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In asp.net is there any benefit to including or not including an id property? Assume for this question that there is no programtic reason why we need an ID. (We are not manipulating the control in code behind, nor on the client).

My personal preference is only to include an Id property when I have a reason to manipulate the control and need to be able to refer to it. So I find myself always removing Image1 Label1 etc etc...

Answers so far:

  1. Keeping them can help assisted technologies.
  2. Keeping them can help with test suites
  3. Removing them can have an impact on bandwidth
  4. Removing them keeps your intellisense cleaner (just added this one)
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Having ID properties are useful for testing your page with a tool like Quick Test Pro, etc. They're also useful for blind users who browse with a screen reading tool.

There's a good Hanselminutes podcast where this is discussed: http://www.hanselminutes.com/default.aspx?showID=143

  • i'd never thought about alternative assistance technologies – JoshBerke Dec 9 '08 at 21:07
  • Neither had I, until I listened to that podcast ;) – Kevin Tighe Dec 9 '08 at 21:09
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Taken from the MSDN (http://msdn.microsoft.com/en-us/library/system.web.ui.control.id.aspx)

"Setting this property (ID) on a server control provides you with programmatic access to the server control's properties, events, and methods. This property can be set by Web developers by declaring an ID attribute in the opening tag of an ASP.NET server control. If this property is not specified for a server control, either declaratively or programmatically, you can obtain a reference to the control through its parent control's Controls property."

So it looks like the ID property is provided for accessing the control through code. However you still are able to access a control without a ID property through code.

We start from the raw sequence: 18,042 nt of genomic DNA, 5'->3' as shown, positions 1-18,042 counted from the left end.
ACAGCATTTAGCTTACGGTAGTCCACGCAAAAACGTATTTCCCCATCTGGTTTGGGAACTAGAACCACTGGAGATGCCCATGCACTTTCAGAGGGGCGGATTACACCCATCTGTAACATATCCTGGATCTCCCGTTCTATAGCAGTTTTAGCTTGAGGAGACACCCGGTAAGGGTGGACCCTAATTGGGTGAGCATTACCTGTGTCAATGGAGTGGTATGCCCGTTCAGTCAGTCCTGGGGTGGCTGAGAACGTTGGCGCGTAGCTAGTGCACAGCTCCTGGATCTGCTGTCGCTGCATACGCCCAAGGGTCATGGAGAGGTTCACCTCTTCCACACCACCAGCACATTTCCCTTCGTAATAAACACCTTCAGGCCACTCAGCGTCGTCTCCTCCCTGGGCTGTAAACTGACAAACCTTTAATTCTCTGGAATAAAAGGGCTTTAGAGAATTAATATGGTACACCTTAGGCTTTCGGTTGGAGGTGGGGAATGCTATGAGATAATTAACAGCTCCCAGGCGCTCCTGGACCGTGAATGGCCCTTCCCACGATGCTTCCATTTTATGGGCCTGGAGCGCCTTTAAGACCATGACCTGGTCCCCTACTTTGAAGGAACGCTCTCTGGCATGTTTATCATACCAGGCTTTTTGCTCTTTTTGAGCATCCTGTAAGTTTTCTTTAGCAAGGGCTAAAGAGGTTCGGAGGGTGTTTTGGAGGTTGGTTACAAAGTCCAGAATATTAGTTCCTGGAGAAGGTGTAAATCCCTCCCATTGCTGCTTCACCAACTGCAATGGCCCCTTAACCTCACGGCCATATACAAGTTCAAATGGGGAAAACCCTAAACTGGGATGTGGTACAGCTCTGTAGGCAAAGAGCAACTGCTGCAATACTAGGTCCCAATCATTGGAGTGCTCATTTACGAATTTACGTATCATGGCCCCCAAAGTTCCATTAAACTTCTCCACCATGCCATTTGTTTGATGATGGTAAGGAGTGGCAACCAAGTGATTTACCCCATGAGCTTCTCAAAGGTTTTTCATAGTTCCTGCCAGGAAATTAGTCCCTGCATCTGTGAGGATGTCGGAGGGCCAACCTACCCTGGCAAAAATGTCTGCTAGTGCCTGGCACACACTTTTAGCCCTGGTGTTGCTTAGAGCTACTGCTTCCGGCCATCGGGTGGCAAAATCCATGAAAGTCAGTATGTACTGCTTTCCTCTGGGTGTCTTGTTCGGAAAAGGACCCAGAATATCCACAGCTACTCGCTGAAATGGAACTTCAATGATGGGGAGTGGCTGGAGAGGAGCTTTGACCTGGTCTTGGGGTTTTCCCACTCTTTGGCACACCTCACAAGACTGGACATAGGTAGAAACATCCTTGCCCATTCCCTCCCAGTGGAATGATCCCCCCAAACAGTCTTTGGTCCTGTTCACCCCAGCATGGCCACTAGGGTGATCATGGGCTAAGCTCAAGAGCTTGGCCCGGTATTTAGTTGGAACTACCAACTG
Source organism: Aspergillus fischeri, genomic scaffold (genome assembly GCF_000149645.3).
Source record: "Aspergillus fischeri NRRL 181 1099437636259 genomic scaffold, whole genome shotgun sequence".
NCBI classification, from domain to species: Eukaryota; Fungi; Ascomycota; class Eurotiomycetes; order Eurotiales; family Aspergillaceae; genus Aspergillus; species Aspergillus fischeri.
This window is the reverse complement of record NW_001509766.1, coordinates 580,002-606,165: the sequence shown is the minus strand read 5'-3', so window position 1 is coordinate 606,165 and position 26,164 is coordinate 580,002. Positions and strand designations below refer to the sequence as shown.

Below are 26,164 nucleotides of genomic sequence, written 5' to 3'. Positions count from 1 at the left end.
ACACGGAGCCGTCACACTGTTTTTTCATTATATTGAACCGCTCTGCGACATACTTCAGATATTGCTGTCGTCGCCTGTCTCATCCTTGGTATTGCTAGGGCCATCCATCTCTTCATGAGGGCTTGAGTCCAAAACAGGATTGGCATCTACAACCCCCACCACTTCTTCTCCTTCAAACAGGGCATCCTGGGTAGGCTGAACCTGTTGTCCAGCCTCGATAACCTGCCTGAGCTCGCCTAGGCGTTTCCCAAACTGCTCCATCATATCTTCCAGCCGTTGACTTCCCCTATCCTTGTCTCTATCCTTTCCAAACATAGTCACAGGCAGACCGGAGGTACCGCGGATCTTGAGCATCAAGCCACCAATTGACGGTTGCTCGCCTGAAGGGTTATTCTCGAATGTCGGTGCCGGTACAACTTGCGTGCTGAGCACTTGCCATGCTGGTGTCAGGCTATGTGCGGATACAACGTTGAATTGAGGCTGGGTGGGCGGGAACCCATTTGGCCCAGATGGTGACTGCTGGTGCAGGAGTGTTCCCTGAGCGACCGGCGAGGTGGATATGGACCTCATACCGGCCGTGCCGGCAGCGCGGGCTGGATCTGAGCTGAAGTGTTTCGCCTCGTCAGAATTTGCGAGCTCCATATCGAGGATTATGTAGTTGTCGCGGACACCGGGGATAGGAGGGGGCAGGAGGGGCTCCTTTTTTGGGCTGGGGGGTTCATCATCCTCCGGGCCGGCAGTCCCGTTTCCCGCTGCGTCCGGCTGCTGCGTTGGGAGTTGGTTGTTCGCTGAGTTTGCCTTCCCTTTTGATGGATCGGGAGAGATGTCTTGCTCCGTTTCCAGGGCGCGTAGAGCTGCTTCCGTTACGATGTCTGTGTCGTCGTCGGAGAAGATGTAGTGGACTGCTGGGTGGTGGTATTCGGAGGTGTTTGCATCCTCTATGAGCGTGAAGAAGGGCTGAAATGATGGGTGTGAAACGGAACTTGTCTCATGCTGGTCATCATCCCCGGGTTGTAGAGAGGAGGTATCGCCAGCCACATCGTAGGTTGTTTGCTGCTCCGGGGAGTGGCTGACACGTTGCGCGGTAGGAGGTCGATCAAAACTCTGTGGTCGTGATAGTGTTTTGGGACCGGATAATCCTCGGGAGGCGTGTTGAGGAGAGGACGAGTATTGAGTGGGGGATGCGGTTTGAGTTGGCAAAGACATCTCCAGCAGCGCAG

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True, the only reason the ID exists is to get a handle on an individual object, but there is definitely no benefit to deleting the auto-assigned ID that VisualStudio creates for you.

You never know when you may an ID, so I would at least recommend leaving the default if nothing else.

  • I'd rather force myself or another developer to add useful id. My first program (outside of school) was a VB6 exe. The guy I inherited it from had everything as Label1 Label2 etc etc...what was worse was he changed the underlying types but kept the name the same. Label1=textbox heh – JoshBerke Dec 9 '08 at 21:05
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Basically whenever you like to refer to the control from the server side you will require the id. Most of the binding tasks that you perform are on the server side. This includes binding to the GridView control. Assigning messages to the Label control etc.

If you are not using the control in code behind then you can leave out the id. But I would always suggest that give meaningful ID's to all the controls.

If you don't assign the id and add a control with ID say "Button1" then there is a change that this will collide with the already added button with no id.

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When writing HTML by hand, I don't include an ID on anything unless I need it. For a high-load site, there is less bandwidth used if it is not there. Considering people go through major work to remove whitespace and comments from CSS and JS files (usually at build time), I'd consider removing unused ID tags to go into the same boat. Also, I'd assume the browser has less DOM building work to do if there isn't an ID. It all adds up to a bit faster page transfer and render time, which adds up over the long run!

  • I was sort of thinking along these lines. – JoshBerke Dec 9 '08 at 22:03
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These ID's on server controls also help when you are trying to see the generated code on the browser (which you need to do at times, at least I do). For example some text box I call tbLastName would be converted to something like ctl001_tbLastName

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